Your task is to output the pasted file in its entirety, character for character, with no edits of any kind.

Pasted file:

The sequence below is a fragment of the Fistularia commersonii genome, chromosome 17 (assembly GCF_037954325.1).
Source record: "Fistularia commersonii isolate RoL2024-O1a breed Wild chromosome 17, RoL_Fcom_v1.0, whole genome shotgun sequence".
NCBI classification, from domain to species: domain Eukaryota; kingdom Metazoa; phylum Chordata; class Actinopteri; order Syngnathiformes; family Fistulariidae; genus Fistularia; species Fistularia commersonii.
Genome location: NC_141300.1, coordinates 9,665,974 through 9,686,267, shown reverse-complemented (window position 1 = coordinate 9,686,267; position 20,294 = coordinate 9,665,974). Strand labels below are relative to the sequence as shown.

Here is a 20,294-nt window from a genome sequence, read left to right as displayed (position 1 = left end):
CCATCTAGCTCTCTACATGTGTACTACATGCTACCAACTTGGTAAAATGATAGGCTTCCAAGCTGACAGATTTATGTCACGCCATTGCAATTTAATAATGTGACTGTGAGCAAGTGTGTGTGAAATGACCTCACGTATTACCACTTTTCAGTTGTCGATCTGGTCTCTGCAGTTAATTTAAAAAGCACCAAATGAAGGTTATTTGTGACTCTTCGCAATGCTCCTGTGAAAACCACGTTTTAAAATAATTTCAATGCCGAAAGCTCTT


The sequence below is a fragment of the Fistularia commersonii genome, chromosome 17 (assembly GCF_037954325.1).
Source record: "Fistularia commersonii isolate RoL2024-O1a breed Wild chromosome 17, RoL_Fcom_v1.0, whole genome shotgun sequence".
NCBI classification, from domain to species: domain Eukaryota; kingdom Metazoa; phylum Chordata; class Actinopteri; order Syngnathiformes; family Fistulariidae; genus Fistularia; species Fistularia commersonii.
Genome location: NC_141300.1, coordinates 9,665,974 through 9,686,267, shown reverse-complemented (window position 1 = coordinate 9,686,267; position 20,294 = coordinate 9,665,974). Strand labels below are relative to the sequence as shown.

Here is a 20,294-nt window from a genome sequence, read left to right as displayed (position 1 = left end):
CCATCTAGCTCTCTACATGTGTACTACATGCTACCAACTTGGTAAAATGATAGGCTTCCAAGCTGACAGATTTATGTCACGCCATTGCAATTTAATAATGTGACTGTGAGCAAGTGTGTGTGAAATGACCTCACGTATTACCACTTTTCAGTTGTCGATCTGGTCTCTGCAGTTAATTTAAAAAGCACCAAATGAAGGTTATTTGTGACTCTTCGCAATGCTCCTGTGAAAACCACGTTTTAAAATAATTTCAATGCCGAAAGCTCTT